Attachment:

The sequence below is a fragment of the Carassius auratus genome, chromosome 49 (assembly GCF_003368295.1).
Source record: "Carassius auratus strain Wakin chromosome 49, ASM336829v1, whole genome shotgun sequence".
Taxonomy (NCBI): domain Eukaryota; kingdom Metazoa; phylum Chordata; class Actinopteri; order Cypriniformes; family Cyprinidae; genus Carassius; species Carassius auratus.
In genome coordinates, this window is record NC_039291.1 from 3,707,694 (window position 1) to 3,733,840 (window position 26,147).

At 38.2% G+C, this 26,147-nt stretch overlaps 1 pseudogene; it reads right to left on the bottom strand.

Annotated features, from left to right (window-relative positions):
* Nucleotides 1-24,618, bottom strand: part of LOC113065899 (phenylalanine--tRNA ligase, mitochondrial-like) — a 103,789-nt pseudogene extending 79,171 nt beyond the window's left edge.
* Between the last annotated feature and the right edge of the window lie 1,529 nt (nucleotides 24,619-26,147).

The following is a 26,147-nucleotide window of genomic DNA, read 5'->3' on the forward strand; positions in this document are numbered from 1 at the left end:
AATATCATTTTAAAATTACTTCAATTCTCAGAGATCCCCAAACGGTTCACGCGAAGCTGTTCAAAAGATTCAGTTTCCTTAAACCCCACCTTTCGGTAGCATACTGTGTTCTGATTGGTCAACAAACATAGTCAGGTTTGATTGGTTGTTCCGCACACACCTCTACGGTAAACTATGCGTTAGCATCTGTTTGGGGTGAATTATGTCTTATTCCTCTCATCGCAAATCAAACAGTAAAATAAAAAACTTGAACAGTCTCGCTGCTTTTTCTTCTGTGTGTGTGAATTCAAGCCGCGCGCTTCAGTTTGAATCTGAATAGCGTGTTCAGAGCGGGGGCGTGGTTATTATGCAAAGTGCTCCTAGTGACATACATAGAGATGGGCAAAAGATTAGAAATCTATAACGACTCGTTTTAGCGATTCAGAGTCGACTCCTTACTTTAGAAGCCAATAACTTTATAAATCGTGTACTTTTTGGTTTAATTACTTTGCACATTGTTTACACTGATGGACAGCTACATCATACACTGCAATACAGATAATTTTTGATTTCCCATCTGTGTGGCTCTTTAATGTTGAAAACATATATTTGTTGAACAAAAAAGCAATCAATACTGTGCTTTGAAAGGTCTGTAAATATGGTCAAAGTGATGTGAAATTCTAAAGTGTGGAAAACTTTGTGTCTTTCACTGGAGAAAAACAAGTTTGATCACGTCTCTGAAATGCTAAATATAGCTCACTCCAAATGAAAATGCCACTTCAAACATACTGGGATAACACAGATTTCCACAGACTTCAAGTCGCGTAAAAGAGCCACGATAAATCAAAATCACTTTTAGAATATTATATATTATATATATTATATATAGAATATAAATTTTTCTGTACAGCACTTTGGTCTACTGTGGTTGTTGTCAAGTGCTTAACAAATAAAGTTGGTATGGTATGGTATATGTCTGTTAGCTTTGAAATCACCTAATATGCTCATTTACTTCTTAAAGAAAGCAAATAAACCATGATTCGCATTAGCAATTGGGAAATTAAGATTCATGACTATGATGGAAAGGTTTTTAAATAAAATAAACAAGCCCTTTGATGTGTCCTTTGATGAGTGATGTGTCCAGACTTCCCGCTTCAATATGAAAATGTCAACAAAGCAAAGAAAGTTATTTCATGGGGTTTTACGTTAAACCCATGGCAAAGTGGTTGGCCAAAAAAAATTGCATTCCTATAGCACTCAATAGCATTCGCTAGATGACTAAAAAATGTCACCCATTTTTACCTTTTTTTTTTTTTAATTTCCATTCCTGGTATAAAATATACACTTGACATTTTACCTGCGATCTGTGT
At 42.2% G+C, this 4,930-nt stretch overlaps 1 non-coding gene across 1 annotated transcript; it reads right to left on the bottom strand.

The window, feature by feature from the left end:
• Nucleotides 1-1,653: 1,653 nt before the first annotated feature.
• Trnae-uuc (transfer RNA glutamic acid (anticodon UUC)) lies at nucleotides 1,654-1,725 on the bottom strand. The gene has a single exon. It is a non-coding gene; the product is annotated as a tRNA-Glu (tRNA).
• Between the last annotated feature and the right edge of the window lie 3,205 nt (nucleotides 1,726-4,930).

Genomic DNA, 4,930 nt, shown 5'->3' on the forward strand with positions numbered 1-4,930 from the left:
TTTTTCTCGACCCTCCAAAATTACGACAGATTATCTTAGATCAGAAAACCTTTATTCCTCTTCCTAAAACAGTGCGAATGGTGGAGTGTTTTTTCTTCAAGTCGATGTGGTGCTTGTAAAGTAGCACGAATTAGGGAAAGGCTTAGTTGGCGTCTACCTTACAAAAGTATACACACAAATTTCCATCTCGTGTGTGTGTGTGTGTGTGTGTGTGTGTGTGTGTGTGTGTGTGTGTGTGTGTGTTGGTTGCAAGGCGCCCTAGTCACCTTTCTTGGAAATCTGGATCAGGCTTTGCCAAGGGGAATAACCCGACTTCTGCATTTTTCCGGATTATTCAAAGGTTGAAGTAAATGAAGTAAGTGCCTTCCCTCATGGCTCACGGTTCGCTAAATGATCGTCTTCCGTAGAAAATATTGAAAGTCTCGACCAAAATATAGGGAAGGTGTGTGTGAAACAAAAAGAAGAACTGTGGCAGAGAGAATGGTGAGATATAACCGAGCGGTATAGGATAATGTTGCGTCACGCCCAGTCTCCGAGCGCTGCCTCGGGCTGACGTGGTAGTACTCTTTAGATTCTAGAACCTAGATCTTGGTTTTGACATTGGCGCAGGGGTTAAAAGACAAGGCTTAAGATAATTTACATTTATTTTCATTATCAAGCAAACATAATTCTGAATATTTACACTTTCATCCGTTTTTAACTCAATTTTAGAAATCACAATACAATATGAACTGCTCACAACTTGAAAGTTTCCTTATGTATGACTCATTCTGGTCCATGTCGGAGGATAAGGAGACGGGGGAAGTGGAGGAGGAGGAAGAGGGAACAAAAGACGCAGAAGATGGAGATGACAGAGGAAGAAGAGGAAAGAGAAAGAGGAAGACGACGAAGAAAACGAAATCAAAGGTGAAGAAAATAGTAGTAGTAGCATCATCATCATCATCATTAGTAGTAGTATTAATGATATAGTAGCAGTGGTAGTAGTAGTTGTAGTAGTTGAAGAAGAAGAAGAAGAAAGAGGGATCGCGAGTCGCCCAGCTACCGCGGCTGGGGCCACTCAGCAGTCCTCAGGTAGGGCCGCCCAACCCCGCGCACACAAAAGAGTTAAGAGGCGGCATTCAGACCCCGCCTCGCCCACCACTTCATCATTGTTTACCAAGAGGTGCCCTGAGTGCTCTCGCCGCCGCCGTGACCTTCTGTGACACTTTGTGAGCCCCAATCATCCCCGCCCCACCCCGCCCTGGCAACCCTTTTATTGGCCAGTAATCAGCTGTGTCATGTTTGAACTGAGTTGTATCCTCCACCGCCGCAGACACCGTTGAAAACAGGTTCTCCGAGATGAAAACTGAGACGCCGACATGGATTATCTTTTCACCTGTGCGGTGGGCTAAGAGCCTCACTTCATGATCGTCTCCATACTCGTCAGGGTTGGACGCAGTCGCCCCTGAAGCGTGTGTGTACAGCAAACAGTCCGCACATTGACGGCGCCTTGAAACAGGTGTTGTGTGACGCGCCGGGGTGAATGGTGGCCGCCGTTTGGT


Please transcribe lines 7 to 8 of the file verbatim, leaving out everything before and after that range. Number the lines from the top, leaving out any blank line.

* Nucleotides 1-24,618, bottom strand: part of LOC113065899 (phenylalanine--tRNA ligase, mitochondrial-like) — a 103,789-nt pseudogene extending 79,171 nt beyond the window's left edge.
* Between the last annotated feature and the right edge of the window lie 1,529 nt (nucleotides 24,619-26,147).